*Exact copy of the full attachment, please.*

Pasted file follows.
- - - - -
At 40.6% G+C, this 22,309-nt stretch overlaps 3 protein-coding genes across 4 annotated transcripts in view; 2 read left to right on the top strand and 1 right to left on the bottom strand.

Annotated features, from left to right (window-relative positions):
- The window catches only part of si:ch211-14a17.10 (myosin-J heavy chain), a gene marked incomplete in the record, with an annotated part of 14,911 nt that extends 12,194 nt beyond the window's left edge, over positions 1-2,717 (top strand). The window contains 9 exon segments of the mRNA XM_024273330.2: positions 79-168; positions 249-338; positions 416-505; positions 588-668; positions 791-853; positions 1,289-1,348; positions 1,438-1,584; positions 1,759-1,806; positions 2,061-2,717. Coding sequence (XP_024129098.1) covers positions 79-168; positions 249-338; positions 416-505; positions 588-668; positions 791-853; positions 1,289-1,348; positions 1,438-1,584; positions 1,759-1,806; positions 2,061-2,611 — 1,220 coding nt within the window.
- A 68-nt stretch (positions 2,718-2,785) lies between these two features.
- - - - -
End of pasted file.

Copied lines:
At 40.6% G+C, this 22,309-nt stretch overlaps 3 protein-coding genes across 4 annotated transcripts in view; 2 read left to right on the top strand and 1 right to left on the bottom strand.

Annotated features, from left to right (window-relative positions):
- The window catches only part of si:ch211-14a17.10 (myosin-J heavy chain), a gene marked incomplete in the record, with an annotated part of 14,911 nt that extends 12,194 nt beyond the window's left edge, over positions 1-2,717 (top strand). The window contains 9 exon segments of the mRNA XM_024273330.2: positions 79-168; positions 249-338; positions 416-505; positions 588-668; positions 791-853; positions 1,289-1,348; positions 1,438-1,584; positions 1,759-1,806; positions 2,061-2,717. Coding sequence (XP_024129098.1) covers positions 79-168; positions 249-338; positions 416-505; positions 588-668; positions 791-853; positions 1,289-1,348; positions 1,438-1,584; positions 1,759-1,806; positions 2,061-2,611 — 1,220 coding nt within the window.
- A 68-nt stretch (positions 2,718-2,785) lies between these two features.